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Old 09-09-2010, 15:26   #16
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I cruised with a 22kg Bruce and 200' of 5/16 chain on my Endeavour 37 (37', 18000lb, 5' draft), single handing most of the time. It can be easily and safely done but does require some pre-planning, patience, and a bit of luck. I didn't have a working windlass so this is what I did.

- I looked at the chart and figured out the approximate depth of the harbor.
- As I entered the harbor, I looked where the boats were anchoring and watching the depth sounder did a bit of scouting.
- When I was sure about the depth, I fell back behind the boats and pulled out enough chain to allow me a 3:1 scope if the winds were light and 5:1 if the winds were stiff.
- I carefully flaked out the chain on the deck (usually starboard side as that was the side with the Bruce). I prepped the anchor to drop but kept the line secure to the bow cleat.
- Now I returned to my selected spot and slowly motored into the wind. When I got about a boat length away (the distance will depend on your vessel and conditions), I made sure the vessel wouldn't bear off and headed to the bow.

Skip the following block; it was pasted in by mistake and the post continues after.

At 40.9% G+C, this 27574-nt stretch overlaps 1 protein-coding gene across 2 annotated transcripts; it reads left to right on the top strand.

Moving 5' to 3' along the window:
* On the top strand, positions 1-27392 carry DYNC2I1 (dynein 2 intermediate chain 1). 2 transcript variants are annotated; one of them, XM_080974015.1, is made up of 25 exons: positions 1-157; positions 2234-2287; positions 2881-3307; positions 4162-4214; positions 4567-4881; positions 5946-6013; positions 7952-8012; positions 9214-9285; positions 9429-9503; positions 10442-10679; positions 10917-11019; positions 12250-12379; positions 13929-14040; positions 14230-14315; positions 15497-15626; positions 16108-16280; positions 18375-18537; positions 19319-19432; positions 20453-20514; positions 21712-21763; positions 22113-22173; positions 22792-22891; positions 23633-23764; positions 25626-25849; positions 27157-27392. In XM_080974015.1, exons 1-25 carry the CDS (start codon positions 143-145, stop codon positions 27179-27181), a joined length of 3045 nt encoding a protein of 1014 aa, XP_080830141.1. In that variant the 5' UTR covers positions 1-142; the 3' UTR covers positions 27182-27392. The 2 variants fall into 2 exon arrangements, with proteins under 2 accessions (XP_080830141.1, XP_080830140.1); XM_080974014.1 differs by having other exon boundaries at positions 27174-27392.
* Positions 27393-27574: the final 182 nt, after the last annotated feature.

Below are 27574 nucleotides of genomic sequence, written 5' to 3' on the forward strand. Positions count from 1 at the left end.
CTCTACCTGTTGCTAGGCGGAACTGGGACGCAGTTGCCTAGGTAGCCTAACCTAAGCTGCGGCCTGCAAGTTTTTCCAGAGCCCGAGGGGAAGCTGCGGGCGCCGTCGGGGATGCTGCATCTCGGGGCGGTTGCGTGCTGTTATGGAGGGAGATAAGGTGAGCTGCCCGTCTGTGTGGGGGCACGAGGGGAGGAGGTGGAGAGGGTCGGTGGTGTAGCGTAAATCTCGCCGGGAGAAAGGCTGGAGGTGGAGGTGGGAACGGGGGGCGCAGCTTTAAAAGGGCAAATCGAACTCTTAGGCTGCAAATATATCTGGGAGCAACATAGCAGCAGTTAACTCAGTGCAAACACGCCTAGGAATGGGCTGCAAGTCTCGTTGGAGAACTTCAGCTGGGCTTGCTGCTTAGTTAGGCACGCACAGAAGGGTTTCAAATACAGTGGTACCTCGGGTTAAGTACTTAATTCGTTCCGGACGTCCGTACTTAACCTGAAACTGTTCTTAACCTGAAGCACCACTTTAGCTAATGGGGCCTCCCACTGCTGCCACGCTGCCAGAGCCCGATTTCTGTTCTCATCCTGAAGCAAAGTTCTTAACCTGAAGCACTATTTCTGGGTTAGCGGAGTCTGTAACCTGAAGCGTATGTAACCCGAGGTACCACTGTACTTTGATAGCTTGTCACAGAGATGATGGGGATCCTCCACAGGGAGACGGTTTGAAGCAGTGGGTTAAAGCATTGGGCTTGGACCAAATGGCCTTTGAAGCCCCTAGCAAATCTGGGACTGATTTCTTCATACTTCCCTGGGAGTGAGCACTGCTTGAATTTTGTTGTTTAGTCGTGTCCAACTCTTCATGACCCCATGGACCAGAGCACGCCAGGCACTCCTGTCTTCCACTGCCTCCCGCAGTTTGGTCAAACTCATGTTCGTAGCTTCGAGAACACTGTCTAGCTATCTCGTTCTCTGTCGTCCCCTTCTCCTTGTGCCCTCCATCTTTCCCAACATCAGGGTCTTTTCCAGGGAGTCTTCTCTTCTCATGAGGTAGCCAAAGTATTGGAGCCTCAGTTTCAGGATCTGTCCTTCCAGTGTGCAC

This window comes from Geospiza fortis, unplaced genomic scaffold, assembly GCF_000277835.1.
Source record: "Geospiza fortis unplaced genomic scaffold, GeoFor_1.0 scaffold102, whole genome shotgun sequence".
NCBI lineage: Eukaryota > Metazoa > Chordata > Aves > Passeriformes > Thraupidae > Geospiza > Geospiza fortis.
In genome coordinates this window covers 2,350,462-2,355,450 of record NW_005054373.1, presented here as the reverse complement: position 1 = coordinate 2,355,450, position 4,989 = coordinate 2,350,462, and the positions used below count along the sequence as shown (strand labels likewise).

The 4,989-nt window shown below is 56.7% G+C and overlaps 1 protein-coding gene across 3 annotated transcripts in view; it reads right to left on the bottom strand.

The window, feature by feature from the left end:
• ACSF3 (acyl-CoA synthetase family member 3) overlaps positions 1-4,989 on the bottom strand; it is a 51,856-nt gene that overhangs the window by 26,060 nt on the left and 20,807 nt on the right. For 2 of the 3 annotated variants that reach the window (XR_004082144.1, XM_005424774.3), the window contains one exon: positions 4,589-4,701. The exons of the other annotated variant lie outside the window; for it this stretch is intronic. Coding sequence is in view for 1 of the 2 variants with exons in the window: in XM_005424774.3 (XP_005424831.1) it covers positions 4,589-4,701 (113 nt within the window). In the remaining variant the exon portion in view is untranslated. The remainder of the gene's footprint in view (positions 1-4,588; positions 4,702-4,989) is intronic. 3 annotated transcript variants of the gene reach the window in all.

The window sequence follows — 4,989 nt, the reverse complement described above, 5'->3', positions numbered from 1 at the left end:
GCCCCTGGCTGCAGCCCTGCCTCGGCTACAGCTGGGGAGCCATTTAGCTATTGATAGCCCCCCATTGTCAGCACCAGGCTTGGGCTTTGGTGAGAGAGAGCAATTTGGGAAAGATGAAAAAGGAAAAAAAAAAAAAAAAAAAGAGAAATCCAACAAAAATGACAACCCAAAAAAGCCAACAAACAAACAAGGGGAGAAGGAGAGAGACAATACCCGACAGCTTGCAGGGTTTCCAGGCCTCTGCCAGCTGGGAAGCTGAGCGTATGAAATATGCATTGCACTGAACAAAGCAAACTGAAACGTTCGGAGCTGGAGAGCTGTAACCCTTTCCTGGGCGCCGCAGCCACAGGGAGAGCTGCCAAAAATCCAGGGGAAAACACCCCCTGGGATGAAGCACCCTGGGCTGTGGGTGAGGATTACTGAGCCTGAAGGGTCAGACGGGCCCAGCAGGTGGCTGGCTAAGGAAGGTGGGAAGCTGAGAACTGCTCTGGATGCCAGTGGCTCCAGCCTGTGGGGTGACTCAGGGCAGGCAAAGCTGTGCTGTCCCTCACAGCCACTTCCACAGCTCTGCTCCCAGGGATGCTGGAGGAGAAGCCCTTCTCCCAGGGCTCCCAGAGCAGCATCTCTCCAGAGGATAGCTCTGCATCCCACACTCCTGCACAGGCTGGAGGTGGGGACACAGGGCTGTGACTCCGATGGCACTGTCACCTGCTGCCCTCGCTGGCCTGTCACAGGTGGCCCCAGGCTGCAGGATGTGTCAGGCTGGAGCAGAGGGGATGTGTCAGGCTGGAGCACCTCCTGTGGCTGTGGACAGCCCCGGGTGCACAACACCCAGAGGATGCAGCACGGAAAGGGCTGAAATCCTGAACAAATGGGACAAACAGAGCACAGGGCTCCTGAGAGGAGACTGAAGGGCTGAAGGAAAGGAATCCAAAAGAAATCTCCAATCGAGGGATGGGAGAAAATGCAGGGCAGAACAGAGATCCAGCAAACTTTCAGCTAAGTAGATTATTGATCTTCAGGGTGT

- At the point where I thought the boat was about at 0kt forward speed, I slowly dropped the anchor and let out the chain in a controlled manner. As the boat started to move astern, I kept feeding out the chain. I secured the chain at the scope I wanted to a cleat and quickly returned to the helm.
- I'd put the engine in forward for a few seconds to slow the speed of the boat and let it fall off in a controlled manner. The idea was for the boat to gently pull the chain tight, not snap it tight.
- Most times the bow would come around into the wind and I'd wait few minutes to make sure the anchor had bitten. I'd go forward to check the chain and make sure things were secure. I'd look at the chain and carefully place my foot on the chain. I found that if the anchor was dragging, I could feel the vibrations in the chain.
- If things looked good, I'd go back and put the engine in idle reverse, then go check the chain again. I was looking for a nice tight chain with no sag or sagging.
- If things looked good, I'd increase the revs in reverse for a few seconds to make sure the anchor was set.
- If thing still looked good, I'd secure everything, grab the snorkel gear and dive the anchor. If things looked OK, then I was probably set. If not, then I corrected the problem and redove the anchor.